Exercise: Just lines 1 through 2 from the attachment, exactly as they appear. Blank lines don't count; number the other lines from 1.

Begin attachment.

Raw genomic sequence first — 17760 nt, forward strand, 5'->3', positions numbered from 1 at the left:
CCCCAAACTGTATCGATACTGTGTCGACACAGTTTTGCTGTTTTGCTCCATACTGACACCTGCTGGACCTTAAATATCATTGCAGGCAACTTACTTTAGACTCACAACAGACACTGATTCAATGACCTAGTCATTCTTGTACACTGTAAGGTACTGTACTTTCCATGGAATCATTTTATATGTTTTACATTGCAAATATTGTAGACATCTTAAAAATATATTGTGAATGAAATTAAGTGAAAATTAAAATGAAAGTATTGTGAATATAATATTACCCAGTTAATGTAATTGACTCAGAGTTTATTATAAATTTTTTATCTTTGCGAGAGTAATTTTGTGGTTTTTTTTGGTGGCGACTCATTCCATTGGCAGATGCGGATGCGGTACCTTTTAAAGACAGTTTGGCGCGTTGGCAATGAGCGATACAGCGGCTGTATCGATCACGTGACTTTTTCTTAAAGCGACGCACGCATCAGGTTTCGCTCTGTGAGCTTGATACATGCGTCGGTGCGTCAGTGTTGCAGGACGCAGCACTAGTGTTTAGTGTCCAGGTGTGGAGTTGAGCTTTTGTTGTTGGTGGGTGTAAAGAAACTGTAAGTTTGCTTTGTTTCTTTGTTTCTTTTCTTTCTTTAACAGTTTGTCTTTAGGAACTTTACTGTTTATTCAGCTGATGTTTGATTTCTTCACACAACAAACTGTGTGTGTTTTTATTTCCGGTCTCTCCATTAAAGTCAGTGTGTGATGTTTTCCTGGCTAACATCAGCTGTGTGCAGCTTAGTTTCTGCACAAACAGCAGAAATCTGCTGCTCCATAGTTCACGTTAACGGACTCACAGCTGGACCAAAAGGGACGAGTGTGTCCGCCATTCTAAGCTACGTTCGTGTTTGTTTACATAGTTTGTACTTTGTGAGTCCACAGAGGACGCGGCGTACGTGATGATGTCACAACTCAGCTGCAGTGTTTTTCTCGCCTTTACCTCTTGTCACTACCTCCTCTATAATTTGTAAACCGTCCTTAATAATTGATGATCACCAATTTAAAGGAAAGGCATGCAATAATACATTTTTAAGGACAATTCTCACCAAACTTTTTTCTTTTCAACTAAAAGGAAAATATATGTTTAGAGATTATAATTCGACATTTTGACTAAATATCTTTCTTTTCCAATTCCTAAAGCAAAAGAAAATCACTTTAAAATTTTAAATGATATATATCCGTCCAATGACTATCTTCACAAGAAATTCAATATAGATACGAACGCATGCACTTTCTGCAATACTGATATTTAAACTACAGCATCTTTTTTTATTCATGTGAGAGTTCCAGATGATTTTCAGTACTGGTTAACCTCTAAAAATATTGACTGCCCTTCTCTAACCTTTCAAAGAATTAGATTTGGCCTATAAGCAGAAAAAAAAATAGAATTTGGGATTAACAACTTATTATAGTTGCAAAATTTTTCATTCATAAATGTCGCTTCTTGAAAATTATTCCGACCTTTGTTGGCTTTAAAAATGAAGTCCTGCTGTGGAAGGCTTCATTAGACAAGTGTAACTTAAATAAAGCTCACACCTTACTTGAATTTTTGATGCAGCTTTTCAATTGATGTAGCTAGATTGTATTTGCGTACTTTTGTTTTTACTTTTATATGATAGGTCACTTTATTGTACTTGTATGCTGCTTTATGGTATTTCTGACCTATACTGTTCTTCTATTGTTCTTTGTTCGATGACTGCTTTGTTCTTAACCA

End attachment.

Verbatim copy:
Raw genomic sequence first — 17760 nt, forward strand, 5'->3', positions numbered from 1 at the left:
CCCCAAACTGTATCGATACTGTGTCGACACAGTTTTGCTGTTTTGCTCCATACTGACACCTGCTGGACCTTAAATATCATTGCAGGCAACTTACTTTAGACTCACAACAGACACTGATTCAATGACCTAGTCATTCTTGTACACTGTAAGGTACTGTACTTTCCATGGAATCATTTTATATGTTTTACATTGCAAATATTGTAGACATCTTAAAAATATATTGTGAATGAAATTAAGTGAAAATTAAAATGAAAGTATTGTGAATATAATATTACCCAGTTAATGTAATTGACTCAGAGTTTATTATAAATTTTTTATCTTTGCGAGAGTAATTTTGTGGTTTTTTTTGGTGGCGACTCATTCCATTGGCAGATGCGGATGCGGTACCTTTTAAAGACAGTTTGGCGCGTTGGCAATGAGCGATACAGCGGCTGTATCGATCACGTGACTTTTTCTTAAAGCGACGCACGCATCAGGTTTCGCTCTGTGAGCTTGATACATGCGTCGGTGCGTCAGTGTTGCAGGACGCAGCACTAGTGTTTAGTGTCCAGGTGTGGAGTTGAGCTTTTGTTGTTGGTGGGTGTAAAGAAACTGTAAGTTTGCTTTGTTTCTTTGTTTCTTTTCTTTCTTTAACAGTTTGTCTTTAGGAACTTTACTGTTTATTCAGCTGATGTTTGATTTCTTCACACAACAAACTGTGTGTGTTTTTATTTCCGGTCTCTCCATTAAAGTCAGTGTGTGATGTTTTCCTGGCTAACATCAGCTGTGTGCAGCTTAGTTTCTGCACAAACAGCAGAAATCTGCTGCTCCATAGTTCACGTTAACGGACTCACAGCTGGACCAAAAGGGACGAGTGTGTCCGCCATTCTAAGCTACGTTCGTGTTTGTTTACATAGTTTGTACTTTGTGAGTCCACAGAGGACGCGGCGTACGTGATGATGTCACAACTCAGCTGCAGTGTTTTTCTCGCCTTTACCTCTTGTCACTACCTCCTCTATAATTTGTAAACCGTCCTTAATAATTGATGATCACCAATTTAAAGGAAAGGCATGCAATAATACATTTTTAAGGACAATTCTCACCAAACTTTTTTCTTTTCAACTAAAAGGAAAATATATGTTTAGAGATTATAATTCGACATTTTGACTAAATATCTTTCTTTTCCAATTCCTAAAGCAAAAGAAAATCACTTTAAAATTTTAAATGATATATATCCGTCCAATGACTATCTTCACAAGAAATTCAATATAGATACGAACGCATGCACTTTCTGCAATACTGATATTTAAACTACAGCATCTTTTTTTATTCATGTGAGAGTTCCAGATGATTTTCAGTACTGGTTAACCTCTAAAAATATTGACTGCCCTTCTCTAACCTTTCAAAGAATTAGATTTGGCCTATAAGCAGAAAAAAAAATAGAATTTGGGATTAACAACTTATTATAGTTGCAAAATTTTTCATTCATAAATGTCGCTTCTTGAAAATTATTCCGACCTTTGTTGGCTTTAAAAATGAAGTCCTGCTGTGGAAGGCTTCATTAGACAAGTGTAACTTAAATAAAGCTCACACCTTACTTGAATTTTTGATGCAGCTTTTCAATTGATGTAGCTAGATTGTATTTGCGTACTTTTGTTTTTACTTTTATATGATAGGTCACTTTATTGTACTTGTATGCTGCTTTATGGTATTTCTGACCTATACTGTTCTTCTATTGTTCTTTGTTCGATGACTGCTTTGTTCTTAACCA